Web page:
Results using this adaptive p re nement strategy with

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Unformatted text preview: are shown in Figure 10.3. The mesh used for these computations was 38 Hyperbolic Problems Figure 10.3.4: Densities for the Rayleigh-Taylor instability of Example 10.3.1 at t = 1:8 and p = 0 to 3. The mesh used for all computations is shown at the left. a uniform bisection of each element of the mesh shown in Figure 10.3 into four elements. Successive frames in Figure 10.3 show the selected values of p and the density at t = 0:75, 1.2, and 1.5. The computations show the complex series of bifurcations that occur at the interface between the two uids.) Example 10.3.2. Flaherty et al. 16] solve a ow problem for the three-dimensional Euler equations (10.3.7) in a tube containing a vent (Figure 10.3) using a piecewise-constant discontinuous Galerkin method. A van Leer ux vector splitting (10.2.9 - 10.2.10) 27] was used to evaluate uxes. No limiting is necessary with a rst-order method. The main tube initially had a supersonic ow at a Mach number (ratio of the speed of the uid to the speed of sound) of 1.23. There was no ow in the vent. At time t = 0 a hypothetical diaphragm between the main and vent cylinders is ruptured and the ow expands into the vent. Flaherty et al. citeFLS97 solve this problem using an adaptive h-re nement procedure. They used the magnitude of density jumps across element boundaries as a re nement indicator. Solutions for the Mach number at t = 0 and 10.1 are shown on the left of Figure 10.3 for a portion of the problem domain. The mesh used in each each case 10.3. Multidimensional Discontinuous Galerkin Methods 39 Figure 10.3.5: Density for the Rayleigh-Taylor instability of Example 10.1.1 at t = 0:75, 1.2, and 1.5 (left to right) obtained by adaptive p-re nement. The values of p used on each element are shown in the rst, third, and fth frames with blue denoting p = 1 and red denoting p = 3. is shown on the right of the gure. A shock forms on the downwind end of the vent tube and expansion forms on the upwind end. The mesh is largely concentrated in these regions where the rapid solution change...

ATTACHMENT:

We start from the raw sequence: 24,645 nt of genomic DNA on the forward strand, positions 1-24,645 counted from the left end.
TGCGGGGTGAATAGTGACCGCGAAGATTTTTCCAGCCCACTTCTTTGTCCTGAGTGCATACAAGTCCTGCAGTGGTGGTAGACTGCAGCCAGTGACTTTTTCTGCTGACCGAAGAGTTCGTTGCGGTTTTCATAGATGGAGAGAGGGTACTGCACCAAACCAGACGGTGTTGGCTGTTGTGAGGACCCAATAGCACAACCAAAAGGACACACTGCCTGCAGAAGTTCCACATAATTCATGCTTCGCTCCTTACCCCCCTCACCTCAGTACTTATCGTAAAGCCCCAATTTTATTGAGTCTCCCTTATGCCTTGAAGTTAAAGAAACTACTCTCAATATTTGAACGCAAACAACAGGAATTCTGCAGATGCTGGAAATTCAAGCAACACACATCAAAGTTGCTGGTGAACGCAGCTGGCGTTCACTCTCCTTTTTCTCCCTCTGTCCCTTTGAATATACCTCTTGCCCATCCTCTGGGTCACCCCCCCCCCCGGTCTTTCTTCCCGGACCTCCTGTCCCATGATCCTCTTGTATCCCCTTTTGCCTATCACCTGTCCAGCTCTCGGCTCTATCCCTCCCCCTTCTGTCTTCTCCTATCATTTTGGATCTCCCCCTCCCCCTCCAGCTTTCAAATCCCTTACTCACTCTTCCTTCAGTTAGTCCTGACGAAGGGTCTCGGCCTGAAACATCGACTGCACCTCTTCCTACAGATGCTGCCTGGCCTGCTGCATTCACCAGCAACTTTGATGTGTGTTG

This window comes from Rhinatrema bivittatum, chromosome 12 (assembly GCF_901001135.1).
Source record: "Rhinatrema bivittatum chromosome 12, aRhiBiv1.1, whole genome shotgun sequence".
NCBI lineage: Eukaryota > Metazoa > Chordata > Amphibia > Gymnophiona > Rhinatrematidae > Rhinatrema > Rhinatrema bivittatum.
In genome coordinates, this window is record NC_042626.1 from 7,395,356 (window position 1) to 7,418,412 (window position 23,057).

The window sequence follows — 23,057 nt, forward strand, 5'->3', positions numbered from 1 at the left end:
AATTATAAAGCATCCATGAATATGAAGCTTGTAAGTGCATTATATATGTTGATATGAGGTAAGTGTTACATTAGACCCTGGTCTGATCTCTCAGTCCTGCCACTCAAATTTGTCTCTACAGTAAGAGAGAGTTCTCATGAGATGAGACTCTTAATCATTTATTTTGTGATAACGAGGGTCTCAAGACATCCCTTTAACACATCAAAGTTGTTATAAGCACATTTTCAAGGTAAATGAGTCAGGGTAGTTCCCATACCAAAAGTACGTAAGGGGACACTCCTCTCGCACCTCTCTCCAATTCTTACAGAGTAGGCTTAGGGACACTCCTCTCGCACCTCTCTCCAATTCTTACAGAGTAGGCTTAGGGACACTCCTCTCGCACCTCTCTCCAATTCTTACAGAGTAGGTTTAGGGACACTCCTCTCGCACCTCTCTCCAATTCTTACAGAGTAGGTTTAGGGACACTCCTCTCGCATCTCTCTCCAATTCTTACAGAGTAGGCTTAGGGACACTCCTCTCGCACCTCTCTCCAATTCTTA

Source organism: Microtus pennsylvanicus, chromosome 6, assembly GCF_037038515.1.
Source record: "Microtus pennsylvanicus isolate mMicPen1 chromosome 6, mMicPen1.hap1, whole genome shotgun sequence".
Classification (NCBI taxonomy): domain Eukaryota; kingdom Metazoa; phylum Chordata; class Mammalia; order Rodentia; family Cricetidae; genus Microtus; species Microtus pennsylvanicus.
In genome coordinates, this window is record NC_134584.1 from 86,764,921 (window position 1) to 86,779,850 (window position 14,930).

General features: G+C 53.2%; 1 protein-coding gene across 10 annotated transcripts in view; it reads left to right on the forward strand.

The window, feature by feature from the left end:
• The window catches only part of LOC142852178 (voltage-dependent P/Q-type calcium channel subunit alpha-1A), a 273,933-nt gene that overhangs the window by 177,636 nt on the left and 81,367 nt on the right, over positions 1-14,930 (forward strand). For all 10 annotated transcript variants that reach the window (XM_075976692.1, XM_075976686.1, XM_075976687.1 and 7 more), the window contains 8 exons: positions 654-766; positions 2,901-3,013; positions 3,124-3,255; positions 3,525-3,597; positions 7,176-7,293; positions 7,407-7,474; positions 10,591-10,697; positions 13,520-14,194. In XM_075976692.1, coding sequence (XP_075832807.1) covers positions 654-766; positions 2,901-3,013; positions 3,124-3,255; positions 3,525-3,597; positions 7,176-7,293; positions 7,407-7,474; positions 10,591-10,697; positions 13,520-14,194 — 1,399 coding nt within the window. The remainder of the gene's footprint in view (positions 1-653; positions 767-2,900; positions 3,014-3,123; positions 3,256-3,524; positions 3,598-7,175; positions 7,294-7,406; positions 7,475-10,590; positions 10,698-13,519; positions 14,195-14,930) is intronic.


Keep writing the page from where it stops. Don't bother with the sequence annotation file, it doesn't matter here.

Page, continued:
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This document was uploaded on 03/16/2014 for the course CSCI 6860 at Rensselaer Polytechnic Institute.

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